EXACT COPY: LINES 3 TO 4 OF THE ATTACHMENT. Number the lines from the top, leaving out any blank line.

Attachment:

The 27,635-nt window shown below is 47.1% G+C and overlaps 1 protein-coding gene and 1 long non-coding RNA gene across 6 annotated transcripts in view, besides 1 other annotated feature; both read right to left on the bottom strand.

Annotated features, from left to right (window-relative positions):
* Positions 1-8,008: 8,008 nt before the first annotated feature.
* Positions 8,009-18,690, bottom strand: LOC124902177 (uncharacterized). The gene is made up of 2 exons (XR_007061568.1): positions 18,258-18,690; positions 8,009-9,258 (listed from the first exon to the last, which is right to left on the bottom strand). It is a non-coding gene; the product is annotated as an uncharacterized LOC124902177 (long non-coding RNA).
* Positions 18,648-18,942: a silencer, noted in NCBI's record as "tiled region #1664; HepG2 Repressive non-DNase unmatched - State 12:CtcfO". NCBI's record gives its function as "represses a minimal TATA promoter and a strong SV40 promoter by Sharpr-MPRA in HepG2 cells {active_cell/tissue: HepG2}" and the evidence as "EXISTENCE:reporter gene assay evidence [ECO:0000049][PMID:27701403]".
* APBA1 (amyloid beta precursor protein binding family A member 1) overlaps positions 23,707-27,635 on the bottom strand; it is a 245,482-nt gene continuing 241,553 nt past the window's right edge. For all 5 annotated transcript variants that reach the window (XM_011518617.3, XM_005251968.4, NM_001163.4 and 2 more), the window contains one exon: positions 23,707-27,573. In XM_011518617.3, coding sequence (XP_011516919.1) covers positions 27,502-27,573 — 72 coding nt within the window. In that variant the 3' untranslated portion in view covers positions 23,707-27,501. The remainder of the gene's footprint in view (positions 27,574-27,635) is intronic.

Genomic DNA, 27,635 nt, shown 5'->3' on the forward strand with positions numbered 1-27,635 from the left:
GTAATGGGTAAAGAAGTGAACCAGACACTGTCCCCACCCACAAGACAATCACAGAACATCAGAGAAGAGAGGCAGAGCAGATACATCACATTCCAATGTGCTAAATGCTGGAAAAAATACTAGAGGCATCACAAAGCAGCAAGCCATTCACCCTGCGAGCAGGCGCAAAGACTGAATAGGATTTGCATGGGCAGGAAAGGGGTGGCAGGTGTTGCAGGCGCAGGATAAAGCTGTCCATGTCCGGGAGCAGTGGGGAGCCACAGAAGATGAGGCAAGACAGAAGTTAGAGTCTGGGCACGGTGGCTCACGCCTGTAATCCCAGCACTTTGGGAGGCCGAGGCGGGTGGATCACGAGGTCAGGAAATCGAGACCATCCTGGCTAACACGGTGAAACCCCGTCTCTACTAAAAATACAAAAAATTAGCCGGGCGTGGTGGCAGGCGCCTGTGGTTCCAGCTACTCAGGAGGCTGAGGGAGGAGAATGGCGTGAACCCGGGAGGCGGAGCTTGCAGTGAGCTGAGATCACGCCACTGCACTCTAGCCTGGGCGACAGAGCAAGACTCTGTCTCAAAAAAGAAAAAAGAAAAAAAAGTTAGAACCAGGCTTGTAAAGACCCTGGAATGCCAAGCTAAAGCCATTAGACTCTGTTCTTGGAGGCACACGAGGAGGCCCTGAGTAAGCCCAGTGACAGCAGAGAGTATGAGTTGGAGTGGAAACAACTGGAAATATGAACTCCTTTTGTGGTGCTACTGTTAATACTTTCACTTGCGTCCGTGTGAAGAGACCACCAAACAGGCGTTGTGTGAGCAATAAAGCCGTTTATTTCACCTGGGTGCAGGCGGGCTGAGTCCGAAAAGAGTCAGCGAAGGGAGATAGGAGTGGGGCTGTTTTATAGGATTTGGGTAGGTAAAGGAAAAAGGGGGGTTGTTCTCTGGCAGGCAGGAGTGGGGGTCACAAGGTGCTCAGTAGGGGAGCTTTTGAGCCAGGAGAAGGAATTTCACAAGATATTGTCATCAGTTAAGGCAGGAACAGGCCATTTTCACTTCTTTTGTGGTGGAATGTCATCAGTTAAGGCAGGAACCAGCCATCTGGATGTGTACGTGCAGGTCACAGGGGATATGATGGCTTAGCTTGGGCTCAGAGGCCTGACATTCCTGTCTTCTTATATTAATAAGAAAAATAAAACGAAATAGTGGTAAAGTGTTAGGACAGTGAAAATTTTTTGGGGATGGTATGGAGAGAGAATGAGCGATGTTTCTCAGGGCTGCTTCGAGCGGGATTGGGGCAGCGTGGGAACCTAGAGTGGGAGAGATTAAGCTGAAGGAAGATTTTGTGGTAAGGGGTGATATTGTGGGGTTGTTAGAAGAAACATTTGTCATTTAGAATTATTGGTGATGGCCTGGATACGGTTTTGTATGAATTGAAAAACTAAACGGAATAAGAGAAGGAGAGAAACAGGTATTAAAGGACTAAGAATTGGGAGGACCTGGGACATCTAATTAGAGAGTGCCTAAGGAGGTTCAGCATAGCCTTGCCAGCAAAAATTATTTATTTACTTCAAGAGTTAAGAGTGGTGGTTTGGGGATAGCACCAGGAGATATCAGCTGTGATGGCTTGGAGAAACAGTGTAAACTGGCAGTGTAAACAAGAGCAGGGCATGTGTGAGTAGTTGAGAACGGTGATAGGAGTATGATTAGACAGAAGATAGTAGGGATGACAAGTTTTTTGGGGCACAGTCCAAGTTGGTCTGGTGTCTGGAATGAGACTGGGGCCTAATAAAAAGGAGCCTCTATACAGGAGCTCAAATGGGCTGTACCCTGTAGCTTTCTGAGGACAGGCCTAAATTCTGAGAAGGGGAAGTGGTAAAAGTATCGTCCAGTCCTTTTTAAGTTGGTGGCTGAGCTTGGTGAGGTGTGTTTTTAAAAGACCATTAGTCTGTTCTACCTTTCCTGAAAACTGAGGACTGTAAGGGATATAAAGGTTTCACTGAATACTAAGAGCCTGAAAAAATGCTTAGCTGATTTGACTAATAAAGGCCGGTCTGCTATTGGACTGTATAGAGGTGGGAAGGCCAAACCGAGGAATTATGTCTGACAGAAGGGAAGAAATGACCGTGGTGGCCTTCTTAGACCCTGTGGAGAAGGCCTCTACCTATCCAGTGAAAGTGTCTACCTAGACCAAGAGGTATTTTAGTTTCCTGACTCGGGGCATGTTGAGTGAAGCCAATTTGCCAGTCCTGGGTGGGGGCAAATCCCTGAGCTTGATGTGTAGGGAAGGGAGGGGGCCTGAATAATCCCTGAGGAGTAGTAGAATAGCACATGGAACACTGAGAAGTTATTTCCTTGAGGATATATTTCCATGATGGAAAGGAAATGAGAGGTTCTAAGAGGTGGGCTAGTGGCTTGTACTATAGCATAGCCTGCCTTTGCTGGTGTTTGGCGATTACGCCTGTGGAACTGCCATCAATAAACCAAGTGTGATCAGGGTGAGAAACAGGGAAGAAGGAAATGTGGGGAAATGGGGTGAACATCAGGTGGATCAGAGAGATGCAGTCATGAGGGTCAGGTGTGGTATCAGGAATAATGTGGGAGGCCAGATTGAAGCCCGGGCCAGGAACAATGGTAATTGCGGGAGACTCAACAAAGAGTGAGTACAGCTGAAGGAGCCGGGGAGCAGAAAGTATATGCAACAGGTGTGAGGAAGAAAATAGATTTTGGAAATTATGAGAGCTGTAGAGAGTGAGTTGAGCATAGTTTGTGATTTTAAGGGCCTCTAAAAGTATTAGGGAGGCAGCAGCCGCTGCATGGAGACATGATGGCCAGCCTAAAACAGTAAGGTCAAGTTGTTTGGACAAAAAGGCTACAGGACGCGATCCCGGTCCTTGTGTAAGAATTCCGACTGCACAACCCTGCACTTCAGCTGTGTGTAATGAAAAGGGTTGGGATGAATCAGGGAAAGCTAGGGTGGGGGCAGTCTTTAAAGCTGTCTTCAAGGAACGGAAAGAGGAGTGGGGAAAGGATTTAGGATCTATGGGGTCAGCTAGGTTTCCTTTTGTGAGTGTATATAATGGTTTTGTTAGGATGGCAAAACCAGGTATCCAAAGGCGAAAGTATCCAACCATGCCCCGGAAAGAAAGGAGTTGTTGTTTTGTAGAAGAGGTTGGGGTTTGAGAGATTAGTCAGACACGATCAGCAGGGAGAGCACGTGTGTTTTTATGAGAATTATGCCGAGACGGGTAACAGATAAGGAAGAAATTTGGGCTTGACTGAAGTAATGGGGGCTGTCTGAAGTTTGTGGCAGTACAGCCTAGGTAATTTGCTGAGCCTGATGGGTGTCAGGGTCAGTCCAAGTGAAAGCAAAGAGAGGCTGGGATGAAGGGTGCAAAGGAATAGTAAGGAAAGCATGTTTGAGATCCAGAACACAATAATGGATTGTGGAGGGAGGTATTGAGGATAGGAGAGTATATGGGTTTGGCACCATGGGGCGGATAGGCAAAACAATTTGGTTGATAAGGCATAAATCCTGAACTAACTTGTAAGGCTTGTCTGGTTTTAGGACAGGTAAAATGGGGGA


* Positions 1-8,008: 8,008 nt before the first annotated feature.
* Positions 8,009-18,690, bottom strand: LOC124902177 (uncharacterized). The gene is made up of 2 exons (XR_007061568.1): positions 18,258-18,690; positions 8,009-9,258 (listed from the first exon to the last, which is right to left on the bottom strand). It is a non-coding gene; the product is annotated as an uncharacterized LOC124902177 (long non-coding RNA).